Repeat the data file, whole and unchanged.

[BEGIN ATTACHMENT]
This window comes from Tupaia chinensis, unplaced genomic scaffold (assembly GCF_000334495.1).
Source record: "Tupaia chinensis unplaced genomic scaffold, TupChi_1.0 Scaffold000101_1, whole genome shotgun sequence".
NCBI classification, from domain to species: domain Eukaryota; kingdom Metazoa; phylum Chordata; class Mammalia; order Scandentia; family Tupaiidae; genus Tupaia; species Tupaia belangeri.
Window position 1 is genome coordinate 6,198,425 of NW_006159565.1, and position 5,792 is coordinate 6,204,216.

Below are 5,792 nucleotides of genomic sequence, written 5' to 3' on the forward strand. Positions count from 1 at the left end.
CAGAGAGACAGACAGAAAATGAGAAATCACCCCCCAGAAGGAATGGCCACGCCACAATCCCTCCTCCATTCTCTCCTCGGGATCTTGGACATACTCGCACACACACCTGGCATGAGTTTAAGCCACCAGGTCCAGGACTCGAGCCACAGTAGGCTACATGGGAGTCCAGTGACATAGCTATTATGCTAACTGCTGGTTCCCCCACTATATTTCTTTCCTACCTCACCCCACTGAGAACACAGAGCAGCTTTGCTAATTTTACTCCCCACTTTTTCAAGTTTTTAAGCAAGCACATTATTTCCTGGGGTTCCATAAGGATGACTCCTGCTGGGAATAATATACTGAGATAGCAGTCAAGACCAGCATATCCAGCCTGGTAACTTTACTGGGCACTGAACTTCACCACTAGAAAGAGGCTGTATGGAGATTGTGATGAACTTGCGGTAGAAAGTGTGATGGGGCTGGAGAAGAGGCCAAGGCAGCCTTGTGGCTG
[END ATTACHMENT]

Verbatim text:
This window comes from Tupaia chinensis, unplaced genomic scaffold (assembly GCF_000334495.1).
Source record: "Tupaia chinensis unplaced genomic scaffold, TupChi_1.0 Scaffold000101_1, whole genome shotgun sequence".
NCBI classification, from domain to species: domain Eukaryota; kingdom Metazoa; phylum Chordata; class Mammalia; order Scandentia; family Tupaiidae; genus Tupaia; species Tupaia belangeri.
Window position 1 is genome coordinate 6,198,425 of NW_006159565.1, and position 5,792 is coordinate 6,204,216.

Below are 5,792 nucleotides of genomic sequence, written 5' to 3' on the forward strand. Positions count from 1 at the left end.
CAGAGAGACAGACAGAAAATGAGAAATCACCCCCCAGAAGGAATGGCCACGCCACAATCCCTCCTCCATTCTCTCCTCGGGATCTTGGACATACTCGCACACACACCTGGCATGAGTTTAAGCCACCAGGTCCAGGACTCGAGCCACAGTAGGCTACATGGGAGTCCAGTGACATAGCTATTATGCTAACTGCTGGTTCCCCCACTATATTTCTTTCCTACCTCACCCCACTGAGAACACAGAGCAGCTTTGCTAATTTTACTCCCCACTTTTTCAAGTTTTTAAGCAAGCACATTATTTCCTGGGGTTCCATAAGGATGACTCCTGCTGGGAATAATATACTGAGATAGCAGTCAAGACCAGCATATCCAGCCTGGTAACTTTACTGGGCACTGAACTTCACCACTAGAAAGAGGCTGTATGGAGATTGTGATGAACTTGCGGTAGAAAGTGTGATGGGGCTGGAGAAGAGGCCAAGGCAGCCTTGTGGCTG